Latest mass shooting part of larger trend© Provided by Axios

Story by Arika Herron/Axios

Seven children were wounded in a mass shooting downtown this weekend — the latest victims of Indianapolis’ gun violence problem that’s increasingly impacting the city’s kids.

Why it matters: Last year set a new record for how many youths were killed by gun violence, but those killed are a fraction of the number of young people affected each year.

The big picture: The number of non-fatal shootings among young people has been on the rise since 2016, according to a recent analysis from assistant professor Lauren Magee with the O’Neill School of Public and Environmental Affairs at IUPUI.

What she found: Homicide rates among youth from infancy to 17 tripled from 3.3 deaths per 100,000 young people in 2016 to 9.9 per 100,000 in 2023.

  • Non-fatal shootings among youth are even more prevalent. For every homicide, there are three to four non-fatal shootings.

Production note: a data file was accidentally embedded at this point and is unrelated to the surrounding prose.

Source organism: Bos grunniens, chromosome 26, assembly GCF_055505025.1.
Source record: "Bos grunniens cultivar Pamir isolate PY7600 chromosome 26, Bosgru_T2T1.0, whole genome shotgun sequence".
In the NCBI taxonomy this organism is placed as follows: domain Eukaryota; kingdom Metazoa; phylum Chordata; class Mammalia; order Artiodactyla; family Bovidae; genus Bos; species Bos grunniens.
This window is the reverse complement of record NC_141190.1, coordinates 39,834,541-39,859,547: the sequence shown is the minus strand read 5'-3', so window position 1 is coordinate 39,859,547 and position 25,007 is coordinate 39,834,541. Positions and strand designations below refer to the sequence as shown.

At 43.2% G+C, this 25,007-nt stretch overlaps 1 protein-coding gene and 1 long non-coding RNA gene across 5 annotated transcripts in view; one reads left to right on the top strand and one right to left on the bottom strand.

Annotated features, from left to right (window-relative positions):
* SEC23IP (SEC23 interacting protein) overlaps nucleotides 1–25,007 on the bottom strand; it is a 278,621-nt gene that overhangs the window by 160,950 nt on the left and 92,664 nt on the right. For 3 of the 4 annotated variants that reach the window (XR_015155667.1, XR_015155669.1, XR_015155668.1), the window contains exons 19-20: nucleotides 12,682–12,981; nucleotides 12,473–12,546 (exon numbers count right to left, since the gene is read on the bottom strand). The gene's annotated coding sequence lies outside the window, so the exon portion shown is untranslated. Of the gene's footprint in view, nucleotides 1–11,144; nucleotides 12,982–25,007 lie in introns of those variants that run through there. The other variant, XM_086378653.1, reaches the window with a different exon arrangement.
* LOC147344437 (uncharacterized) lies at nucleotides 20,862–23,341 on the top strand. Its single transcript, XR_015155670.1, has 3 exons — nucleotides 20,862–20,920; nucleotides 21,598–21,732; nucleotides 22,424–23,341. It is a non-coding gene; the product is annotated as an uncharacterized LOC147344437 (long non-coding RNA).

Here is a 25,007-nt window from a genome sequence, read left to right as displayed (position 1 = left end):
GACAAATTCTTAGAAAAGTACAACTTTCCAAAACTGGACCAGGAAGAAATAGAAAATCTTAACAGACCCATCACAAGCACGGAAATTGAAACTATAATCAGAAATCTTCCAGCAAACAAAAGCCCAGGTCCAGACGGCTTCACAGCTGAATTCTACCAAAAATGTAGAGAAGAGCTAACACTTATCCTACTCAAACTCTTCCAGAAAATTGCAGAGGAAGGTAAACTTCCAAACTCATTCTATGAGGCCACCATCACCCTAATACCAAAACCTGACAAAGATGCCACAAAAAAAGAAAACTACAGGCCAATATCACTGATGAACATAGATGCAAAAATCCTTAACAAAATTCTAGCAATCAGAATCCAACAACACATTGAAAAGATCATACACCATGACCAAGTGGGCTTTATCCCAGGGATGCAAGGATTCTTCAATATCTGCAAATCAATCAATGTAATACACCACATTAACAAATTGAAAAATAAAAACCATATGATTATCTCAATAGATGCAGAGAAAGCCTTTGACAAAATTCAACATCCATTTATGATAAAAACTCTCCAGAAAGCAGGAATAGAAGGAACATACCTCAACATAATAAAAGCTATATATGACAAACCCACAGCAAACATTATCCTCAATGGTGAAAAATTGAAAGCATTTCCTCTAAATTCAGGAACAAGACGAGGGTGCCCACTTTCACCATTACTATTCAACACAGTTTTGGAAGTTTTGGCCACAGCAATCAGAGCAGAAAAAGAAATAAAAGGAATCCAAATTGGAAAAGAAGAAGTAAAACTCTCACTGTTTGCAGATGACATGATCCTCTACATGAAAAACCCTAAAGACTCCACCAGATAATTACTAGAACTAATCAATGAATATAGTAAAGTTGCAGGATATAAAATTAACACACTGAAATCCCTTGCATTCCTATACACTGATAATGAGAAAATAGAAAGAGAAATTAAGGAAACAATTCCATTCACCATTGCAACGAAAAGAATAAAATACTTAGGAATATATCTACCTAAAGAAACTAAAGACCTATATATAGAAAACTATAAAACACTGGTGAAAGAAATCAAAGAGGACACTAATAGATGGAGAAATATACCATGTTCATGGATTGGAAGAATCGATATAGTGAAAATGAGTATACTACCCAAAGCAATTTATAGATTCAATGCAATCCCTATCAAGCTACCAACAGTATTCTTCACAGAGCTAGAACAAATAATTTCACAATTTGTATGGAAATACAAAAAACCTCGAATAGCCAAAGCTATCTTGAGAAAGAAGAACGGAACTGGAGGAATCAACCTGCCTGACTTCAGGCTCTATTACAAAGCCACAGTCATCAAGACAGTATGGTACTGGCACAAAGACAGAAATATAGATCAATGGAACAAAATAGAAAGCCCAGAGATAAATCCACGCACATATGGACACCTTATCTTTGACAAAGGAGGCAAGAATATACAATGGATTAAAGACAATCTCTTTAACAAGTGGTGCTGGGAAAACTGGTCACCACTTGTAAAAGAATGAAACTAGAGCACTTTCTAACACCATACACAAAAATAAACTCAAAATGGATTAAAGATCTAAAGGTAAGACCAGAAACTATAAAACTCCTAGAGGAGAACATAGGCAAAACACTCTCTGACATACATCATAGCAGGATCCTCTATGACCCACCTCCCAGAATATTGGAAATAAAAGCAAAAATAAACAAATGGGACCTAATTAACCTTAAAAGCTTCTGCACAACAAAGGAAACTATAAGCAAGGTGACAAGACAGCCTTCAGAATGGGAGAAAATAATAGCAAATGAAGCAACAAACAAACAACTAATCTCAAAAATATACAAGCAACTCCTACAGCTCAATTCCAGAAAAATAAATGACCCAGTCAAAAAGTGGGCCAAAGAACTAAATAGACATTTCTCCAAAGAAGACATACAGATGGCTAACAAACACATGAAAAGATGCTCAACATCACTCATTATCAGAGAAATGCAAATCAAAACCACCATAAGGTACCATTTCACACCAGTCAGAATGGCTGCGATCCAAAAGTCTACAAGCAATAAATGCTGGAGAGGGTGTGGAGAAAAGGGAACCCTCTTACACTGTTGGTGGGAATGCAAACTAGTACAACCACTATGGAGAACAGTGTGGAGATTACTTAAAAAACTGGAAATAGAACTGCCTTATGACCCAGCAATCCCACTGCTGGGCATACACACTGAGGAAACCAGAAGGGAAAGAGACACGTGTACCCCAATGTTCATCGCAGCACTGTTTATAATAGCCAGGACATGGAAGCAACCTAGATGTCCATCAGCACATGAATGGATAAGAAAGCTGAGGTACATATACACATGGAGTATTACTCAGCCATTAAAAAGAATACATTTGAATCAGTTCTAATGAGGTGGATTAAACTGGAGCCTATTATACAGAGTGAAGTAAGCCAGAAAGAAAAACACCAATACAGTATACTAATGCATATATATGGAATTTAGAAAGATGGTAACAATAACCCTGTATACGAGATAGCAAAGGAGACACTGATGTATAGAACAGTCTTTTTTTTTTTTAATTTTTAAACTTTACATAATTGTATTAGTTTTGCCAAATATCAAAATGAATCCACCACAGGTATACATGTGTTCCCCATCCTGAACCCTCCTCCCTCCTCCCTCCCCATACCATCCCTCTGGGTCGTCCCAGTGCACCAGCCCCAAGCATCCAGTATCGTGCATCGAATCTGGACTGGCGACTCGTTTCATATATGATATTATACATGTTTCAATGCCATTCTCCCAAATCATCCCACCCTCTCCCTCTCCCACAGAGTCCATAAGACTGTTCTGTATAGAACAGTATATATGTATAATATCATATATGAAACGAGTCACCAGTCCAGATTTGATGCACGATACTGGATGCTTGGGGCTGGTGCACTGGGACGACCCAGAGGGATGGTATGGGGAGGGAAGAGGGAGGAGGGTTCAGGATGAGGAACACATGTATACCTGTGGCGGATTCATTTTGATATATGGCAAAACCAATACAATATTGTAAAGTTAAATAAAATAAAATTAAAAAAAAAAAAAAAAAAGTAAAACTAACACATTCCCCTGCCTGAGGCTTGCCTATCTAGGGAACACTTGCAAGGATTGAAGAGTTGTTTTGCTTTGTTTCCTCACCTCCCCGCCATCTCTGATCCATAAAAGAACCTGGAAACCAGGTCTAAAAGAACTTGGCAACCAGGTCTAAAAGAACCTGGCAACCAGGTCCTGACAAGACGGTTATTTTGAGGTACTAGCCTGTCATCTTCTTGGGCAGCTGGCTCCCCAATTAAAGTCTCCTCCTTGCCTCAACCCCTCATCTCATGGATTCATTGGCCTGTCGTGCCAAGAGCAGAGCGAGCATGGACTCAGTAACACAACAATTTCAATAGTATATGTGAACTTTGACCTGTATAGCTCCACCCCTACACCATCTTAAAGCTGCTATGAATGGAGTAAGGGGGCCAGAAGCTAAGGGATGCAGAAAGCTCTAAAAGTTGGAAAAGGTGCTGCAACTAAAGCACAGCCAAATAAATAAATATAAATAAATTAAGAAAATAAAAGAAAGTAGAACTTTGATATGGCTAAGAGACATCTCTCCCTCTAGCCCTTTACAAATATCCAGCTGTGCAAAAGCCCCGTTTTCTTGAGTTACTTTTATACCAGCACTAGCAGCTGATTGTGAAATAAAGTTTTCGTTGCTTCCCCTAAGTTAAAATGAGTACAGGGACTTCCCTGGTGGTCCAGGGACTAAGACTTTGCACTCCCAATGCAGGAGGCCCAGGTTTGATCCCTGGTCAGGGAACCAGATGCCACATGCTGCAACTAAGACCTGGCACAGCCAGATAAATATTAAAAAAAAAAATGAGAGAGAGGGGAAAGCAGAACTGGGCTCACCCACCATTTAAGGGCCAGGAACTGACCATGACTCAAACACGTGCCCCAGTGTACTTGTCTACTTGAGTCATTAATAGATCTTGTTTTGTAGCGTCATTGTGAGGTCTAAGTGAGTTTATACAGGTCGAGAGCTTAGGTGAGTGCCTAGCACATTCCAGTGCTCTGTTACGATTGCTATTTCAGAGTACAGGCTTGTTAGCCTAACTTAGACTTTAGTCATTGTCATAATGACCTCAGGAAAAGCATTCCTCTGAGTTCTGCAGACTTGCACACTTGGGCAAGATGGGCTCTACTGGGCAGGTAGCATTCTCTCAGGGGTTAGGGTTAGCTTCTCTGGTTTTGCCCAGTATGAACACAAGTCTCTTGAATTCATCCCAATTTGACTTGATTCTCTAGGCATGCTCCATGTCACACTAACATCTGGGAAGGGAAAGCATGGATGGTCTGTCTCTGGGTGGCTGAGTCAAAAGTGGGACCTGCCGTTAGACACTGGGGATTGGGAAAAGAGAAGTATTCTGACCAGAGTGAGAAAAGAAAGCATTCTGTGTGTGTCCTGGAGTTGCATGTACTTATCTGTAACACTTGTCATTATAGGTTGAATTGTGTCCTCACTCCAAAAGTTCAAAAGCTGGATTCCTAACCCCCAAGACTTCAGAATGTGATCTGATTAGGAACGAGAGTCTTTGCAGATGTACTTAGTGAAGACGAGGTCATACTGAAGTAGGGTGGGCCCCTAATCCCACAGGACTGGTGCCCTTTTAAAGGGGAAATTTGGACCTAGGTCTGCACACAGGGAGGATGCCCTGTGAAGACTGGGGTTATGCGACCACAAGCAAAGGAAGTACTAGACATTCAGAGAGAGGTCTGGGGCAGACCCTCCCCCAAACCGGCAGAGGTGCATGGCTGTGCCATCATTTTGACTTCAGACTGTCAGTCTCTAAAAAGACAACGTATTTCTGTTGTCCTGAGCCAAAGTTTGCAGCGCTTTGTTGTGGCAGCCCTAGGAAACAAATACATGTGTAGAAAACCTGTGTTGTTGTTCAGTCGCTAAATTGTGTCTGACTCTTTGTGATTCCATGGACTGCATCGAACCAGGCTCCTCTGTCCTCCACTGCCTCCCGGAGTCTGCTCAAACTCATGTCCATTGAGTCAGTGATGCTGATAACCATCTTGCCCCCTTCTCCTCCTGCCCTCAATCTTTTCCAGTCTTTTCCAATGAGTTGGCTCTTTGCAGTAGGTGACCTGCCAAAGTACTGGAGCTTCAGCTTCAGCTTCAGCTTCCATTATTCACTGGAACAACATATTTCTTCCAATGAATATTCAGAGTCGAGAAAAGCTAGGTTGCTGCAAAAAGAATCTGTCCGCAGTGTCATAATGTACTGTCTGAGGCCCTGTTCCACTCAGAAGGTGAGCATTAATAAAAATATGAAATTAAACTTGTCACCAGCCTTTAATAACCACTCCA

Caveat: While youth homicides increased last year, non-fatal shootings among Indianapolis children dropped after increasing for five years and reaching a high water mark in 2022.

Driving the news: Chaos erupted a little after 11pm Saturday at the intersection of Illinois and Maryland streets in the heart of downtown as gunfire rang out.

  • The Indianapolis Metropolitan Police Department said officers were on patrol when they heard several shots being fired.
  • They found “a large group of juveniles,” according to police, including six juveniles from gunshot wounds.
  • A seventh victim arrived at a local hospital as a walk-in, police said.

The victims were two 16-year-old males, one 16-year-old female, three 14-year-old females and one 12-year-old male.

The latest: IMPD said Monday it believes more than one shooter was involved.

  • Officials said detectives are following up on multiple leads, reviewing surveillance footage and applying for multiple search warrants, but the nature of those leads are “not being shared to protect the integrity of the investigation.”

Go deeper: Indy’s plan to stop youth violence

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